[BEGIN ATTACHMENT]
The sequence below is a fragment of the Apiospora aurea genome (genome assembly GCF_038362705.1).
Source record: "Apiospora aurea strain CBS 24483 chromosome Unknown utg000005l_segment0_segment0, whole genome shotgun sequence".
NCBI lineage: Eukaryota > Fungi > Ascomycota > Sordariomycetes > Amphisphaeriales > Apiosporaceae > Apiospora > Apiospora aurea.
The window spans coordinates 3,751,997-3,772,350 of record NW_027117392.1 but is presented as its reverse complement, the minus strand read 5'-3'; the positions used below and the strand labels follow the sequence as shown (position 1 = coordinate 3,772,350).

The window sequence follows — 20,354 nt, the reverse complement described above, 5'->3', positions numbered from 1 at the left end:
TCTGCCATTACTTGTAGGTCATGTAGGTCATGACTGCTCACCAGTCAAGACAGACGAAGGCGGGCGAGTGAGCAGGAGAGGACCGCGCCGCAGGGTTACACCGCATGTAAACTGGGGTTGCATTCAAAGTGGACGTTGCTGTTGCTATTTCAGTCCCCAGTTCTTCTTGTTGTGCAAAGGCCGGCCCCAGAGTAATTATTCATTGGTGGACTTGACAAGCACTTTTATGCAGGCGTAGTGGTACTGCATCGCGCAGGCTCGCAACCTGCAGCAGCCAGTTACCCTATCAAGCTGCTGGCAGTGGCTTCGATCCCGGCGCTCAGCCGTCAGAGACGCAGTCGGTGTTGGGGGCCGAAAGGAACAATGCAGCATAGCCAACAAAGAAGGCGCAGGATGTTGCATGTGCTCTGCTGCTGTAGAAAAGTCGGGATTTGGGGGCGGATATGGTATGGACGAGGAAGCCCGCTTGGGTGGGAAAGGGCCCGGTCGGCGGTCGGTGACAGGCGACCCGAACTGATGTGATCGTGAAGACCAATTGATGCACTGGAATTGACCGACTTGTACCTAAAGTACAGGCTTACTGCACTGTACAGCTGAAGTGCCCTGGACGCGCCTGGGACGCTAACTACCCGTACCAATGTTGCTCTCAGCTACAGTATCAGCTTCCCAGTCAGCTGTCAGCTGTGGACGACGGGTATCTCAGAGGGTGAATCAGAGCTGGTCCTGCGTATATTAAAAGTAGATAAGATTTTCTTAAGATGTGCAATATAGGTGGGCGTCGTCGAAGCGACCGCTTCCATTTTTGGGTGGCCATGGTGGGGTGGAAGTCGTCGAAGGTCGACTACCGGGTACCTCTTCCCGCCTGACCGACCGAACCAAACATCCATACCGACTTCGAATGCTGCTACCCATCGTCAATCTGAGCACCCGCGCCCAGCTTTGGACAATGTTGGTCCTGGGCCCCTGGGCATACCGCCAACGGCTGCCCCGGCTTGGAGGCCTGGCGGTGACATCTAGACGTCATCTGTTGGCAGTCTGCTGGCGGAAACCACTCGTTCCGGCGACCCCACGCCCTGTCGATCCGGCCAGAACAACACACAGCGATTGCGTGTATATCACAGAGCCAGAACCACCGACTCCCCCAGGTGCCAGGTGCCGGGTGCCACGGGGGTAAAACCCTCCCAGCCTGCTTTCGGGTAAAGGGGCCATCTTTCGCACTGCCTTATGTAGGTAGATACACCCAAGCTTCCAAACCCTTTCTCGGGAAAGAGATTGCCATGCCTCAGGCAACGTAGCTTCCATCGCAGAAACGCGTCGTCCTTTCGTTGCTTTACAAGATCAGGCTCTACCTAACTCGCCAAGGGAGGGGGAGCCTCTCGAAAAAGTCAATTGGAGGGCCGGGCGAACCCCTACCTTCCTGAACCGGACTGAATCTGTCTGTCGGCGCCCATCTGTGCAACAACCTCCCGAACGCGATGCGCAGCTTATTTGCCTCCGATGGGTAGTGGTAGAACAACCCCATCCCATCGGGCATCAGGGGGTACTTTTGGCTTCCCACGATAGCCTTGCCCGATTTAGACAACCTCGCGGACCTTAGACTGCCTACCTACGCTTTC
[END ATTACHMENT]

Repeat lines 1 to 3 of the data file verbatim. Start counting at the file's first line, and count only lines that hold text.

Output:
The sequence below is a fragment of the Apiospora aurea genome (genome assembly GCF_038362705.1).
Source record: "Apiospora aurea strain CBS 24483 chromosome Unknown utg000005l_segment0_segment0, whole genome shotgun sequence".
NCBI lineage: Eukaryota > Fungi > Ascomycota > Sordariomycetes > Amphisphaeriales > Apiosporaceae > Apiospora > Apiospora aurea.